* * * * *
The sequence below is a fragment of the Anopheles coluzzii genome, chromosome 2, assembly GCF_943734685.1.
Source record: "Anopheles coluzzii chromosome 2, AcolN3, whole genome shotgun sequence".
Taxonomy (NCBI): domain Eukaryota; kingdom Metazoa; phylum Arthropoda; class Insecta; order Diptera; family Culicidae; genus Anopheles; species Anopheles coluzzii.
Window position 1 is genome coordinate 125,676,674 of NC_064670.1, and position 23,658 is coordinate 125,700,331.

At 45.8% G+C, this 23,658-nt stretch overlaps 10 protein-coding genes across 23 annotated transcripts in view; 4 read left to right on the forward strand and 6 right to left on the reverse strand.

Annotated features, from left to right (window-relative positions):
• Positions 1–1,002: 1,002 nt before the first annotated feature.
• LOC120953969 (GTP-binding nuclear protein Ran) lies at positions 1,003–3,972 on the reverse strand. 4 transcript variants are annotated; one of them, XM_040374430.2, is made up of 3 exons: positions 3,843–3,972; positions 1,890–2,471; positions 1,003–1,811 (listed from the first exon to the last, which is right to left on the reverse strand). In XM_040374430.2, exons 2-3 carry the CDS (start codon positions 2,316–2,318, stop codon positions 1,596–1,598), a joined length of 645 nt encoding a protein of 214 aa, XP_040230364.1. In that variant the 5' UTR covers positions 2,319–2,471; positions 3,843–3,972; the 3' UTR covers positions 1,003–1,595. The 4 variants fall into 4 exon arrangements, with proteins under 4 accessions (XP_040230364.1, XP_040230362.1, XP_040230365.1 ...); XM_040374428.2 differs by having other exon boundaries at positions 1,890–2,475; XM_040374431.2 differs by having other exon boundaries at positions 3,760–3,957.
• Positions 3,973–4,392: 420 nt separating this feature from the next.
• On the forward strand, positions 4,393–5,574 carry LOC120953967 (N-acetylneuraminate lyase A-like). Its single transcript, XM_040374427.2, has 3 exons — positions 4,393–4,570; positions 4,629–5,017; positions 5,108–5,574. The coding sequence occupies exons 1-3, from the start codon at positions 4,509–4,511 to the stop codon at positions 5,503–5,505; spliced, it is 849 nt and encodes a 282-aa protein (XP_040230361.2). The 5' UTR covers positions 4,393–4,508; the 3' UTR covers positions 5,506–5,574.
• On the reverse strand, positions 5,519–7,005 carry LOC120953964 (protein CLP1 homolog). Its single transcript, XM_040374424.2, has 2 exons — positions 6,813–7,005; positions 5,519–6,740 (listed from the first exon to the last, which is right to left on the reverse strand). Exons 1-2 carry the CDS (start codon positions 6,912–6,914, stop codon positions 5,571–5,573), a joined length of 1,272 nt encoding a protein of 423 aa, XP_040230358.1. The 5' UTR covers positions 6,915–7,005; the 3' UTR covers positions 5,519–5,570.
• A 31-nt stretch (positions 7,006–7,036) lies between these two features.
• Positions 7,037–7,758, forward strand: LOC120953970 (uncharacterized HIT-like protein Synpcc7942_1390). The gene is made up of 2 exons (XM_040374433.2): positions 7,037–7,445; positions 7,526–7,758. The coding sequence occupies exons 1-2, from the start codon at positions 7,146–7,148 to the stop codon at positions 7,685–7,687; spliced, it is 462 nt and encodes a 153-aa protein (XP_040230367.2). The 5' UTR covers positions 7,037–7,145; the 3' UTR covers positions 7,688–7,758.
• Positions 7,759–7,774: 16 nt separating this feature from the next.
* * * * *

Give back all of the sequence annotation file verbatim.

The sequence below is a fragment of the Anopheles coluzzii genome, chromosome 2, assembly GCF_943734685.1.
Source record: "Anopheles coluzzii chromosome 2, AcolN3, whole genome shotgun sequence".
Taxonomy (NCBI): domain Eukaryota; kingdom Metazoa; phylum Arthropoda; class Insecta; order Diptera; family Culicidae; genus Anopheles; species Anopheles coluzzii.
Window position 1 is genome coordinate 125,676,674 of NC_064670.1, and position 23,658 is coordinate 125,700,331.

At 45.8% G+C, this 23,658-nt stretch overlaps 10 protein-coding genes across 23 annotated transcripts in view; 4 read left to right on the forward strand and 6 right to left on the reverse strand.

Annotated features, from left to right (window-relative positions):
• Positions 1–1,002: 1,002 nt before the first annotated feature.
• LOC120953969 (GTP-binding nuclear protein Ran) lies at positions 1,003–3,972 on the reverse strand. 4 transcript variants are annotated; one of them, XM_040374430.2, is made up of 3 exons: positions 3,843–3,972; positions 1,890–2,471; positions 1,003–1,811 (listed from the first exon to the last, which is right to left on the reverse strand). In XM_040374430.2, exons 2-3 carry the CDS (start codon positions 2,316–2,318, stop codon positions 1,596–1,598), a joined length of 645 nt encoding a protein of 214 aa, XP_040230364.1. In that variant the 5' UTR covers positions 2,319–2,471; positions 3,843–3,972; the 3' UTR covers positions 1,003–1,595. The 4 variants fall into 4 exon arrangements, with proteins under 4 accessions (XP_040230364.1, XP_040230362.1, XP_040230365.1 ...); XM_040374428.2 differs by having other exon boundaries at positions 1,890–2,475; XM_040374431.2 differs by having other exon boundaries at positions 3,760–3,957.
• Positions 3,973–4,392: 420 nt separating this feature from the next.
• On the forward strand, positions 4,393–5,574 carry LOC120953967 (N-acetylneuraminate lyase A-like). Its single transcript, XM_040374427.2, has 3 exons — positions 4,393–4,570; positions 4,629–5,017; positions 5,108–5,574. The coding sequence occupies exons 1-3, from the start codon at positions 4,509–4,511 to the stop codon at positions 5,503–5,505; spliced, it is 849 nt and encodes a 282-aa protein (XP_040230361.2). The 5' UTR covers positions 4,393–4,508; the 3' UTR covers positions 5,506–5,574.
• On the reverse strand, positions 5,519–7,005 carry LOC120953964 (protein CLP1 homolog). Its single transcript, XM_040374424.2, has 2 exons — positions 6,813–7,005; positions 5,519–6,740 (listed from the first exon to the last, which is right to left on the reverse strand). Exons 1-2 carry the CDS (start codon positions 6,912–6,914, stop codon positions 5,571–5,573), a joined length of 1,272 nt encoding a protein of 423 aa, XP_040230358.1. The 5' UTR covers positions 6,915–7,005; the 3' UTR covers positions 5,519–5,570.
• A 31-nt stretch (positions 7,006–7,036) lies between these two features.
• Positions 7,037–7,758, forward strand: LOC120953970 (uncharacterized HIT-like protein Synpcc7942_1390). The gene is made up of 2 exons (XM_040374433.2): positions 7,037–7,445; positions 7,526–7,758. The coding sequence occupies exons 1-2, from the start codon at positions 7,146–7,148 to the stop codon at positions 7,685–7,687; spliced, it is 462 nt and encodes a 153-aa protein (XP_040230367.2). The 5' UTR covers positions 7,037–7,145; the 3' UTR covers positions 7,688–7,758.
• Positions 7,759–7,774: 16 nt separating this feature from the next.